bible observance

Observing Yom Hashoah in 2021



Over 75 years ago, the Jewish people experienced mass genocide under the Nazi regime. The casualties were astronomical— six million lives were lost, approximately 2/3 of Europe’s Jewish population. In remembrance of the event and the lives lost, Israel celebrates Yom Hashoah each year. This year, Yom Hashoah falls on Tuesday, April 21st. In similar fashion, the US will celebrate Holocaust Remembrance Day through a series of weeklong events spanning from Sunday, April 19th – Sunday, April 26th.


In previous years, a quick Google search would reveal services held in synagogues or museums around town.  However, due to the coronavirus, organizations have not released any official plans for 2020.  Luckily, you can still observe the day without leaving your home. Here are four ways to observe Yom Hashoah from home.



By Jewish tradition, a yahrzeit memorial candle is lit during periods of mourning. These candles burn 24 hours and are lit annually on a loved one’s anniversary of death. So it is no surprise that observing Yom Hashoah also invites participants into a yearly lighting of candles.


To participate from home, light some candles and observe a minute of silence. Be sure to grab yellow candles, which represent the yellow armband that Jewish people were forced to wear during the Holocaust.



Located in Washington DC, the USHMM offers resources to observe the day from home. They recommend reading the names of some of the victims to both honor their lives and to better understand the scale of the loss. An estimated 650 names can be read in an hour.  You can find more information at



Though Holocaust-inspired movies can be difficult to watch, becoming desensitized and forgetting the impact of the Holocaust would be devastating too. If you feel up to it, there are fantastic movies to watch that commemorate the stories of those in the Holocaust. Keep in mind that movies of this nature are generally not suited for children and contain many themes of violence. While there are several movies to choose from, consider Schindler’s List. Or, for a short documentary about a Holocaust survivor, The Lady in Number 6: Music Saved My Life.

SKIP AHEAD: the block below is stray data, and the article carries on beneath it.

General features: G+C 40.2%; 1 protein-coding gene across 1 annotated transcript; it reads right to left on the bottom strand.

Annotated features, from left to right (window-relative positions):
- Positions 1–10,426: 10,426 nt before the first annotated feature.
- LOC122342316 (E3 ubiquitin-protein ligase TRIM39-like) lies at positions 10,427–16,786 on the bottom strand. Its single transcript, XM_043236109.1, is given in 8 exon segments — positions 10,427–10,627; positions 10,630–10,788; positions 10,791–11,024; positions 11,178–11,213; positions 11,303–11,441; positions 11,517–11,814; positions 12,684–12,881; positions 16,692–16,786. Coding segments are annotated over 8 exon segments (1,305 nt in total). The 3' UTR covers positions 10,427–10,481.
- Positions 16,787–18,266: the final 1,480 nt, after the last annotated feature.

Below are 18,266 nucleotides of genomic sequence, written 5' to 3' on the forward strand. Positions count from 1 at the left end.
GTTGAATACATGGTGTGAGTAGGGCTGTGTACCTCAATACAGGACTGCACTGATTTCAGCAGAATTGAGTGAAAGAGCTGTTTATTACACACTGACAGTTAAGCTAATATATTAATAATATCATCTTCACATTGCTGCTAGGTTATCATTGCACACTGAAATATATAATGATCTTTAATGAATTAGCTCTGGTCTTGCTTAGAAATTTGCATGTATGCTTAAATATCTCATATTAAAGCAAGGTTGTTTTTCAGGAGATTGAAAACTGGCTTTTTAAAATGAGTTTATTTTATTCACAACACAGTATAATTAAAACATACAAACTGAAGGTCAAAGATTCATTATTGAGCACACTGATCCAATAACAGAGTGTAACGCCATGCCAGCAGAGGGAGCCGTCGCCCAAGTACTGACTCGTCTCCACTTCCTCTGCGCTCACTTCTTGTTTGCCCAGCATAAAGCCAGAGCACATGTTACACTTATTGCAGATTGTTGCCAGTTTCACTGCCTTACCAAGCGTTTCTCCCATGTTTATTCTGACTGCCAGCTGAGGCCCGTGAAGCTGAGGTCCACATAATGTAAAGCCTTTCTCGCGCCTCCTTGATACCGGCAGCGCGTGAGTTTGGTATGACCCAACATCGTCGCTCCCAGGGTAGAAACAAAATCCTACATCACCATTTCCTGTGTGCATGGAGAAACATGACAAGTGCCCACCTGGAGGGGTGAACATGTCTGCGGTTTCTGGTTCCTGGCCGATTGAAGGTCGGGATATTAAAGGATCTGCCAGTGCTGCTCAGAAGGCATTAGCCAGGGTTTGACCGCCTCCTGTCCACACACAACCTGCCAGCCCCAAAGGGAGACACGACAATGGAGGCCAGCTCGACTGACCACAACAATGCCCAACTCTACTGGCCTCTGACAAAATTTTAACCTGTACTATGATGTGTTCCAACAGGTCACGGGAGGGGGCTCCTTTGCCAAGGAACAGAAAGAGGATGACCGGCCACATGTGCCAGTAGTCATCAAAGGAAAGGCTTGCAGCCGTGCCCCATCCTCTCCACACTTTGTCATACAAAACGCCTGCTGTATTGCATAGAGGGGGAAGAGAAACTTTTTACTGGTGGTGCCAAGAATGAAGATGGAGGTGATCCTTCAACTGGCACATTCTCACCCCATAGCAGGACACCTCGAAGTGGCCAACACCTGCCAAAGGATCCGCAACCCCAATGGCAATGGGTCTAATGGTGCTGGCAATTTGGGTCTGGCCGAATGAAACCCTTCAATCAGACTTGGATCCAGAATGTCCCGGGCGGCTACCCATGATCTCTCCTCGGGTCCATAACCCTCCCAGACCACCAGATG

There is no denying the impact that social media has on all generations. Show your support on Instagram, Facebook, or Twitter. Be sure to include #WeRemember or #HolocaustRemembrance to sync up with the international movement.


There are several ways to observe Yom Hashoah from home, whether it’s lighting a candle, watching a movie, or simply spreading awareness on social media. While each is a small endeavor, there is power in numbers.


Let us never forget the Holocaust.
And by doing so, may be we never relive such a time.


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Tithing 101: Why is Tithing Important?


Tithing: Let’s talk about one of the historically most uncomfortable & avoided topics amongst friends—money. While 1 Timothy 6:10 reminds us that the love of money is the root of all evil, the evil is not in the money itself. God isn’t disgusted with money. He doesn’t ask His children to abandon the concept of money all together.  He doesn’t ask us to live outside of the culture in isolation and poverty. Rather, Yahweh shows that His heart for us is fruitfulness. He shows that tithing is the pathway to financial fruit. Let’s start with some of the basics.


The word Tithe means 1/10th. Biblically, tithing is the practice in which we give 10% of our income back to the Lord through our local congregation.


Historically, tithes were used to support the livelihood of priests in order to make room in their daily schedule to serve Yahweh and His people. Today, not much has changed. Churches use tithes to support pastoral staff and maintain the church building. Often tithes are used in conjunction with projects/programs to support the Church’s mission.


We have all been in that spot when it seems that our money is spent before we even get it. In such cases, it is easy to assume that God’s heart for us is to reduce the financial strain and thereby release us from our duty to tithe. But the reality is that God promises provision and abundance through tithing, not by avoiding it.

In Malachi 3:10, the Lord says, “Bring the full tithe into the storehouse that there may be food in my house. And thereby put me to the test, says the Lord of Hosts, if I will not open the windows of heaven for you and pour down for you a blessing until there is no more need.”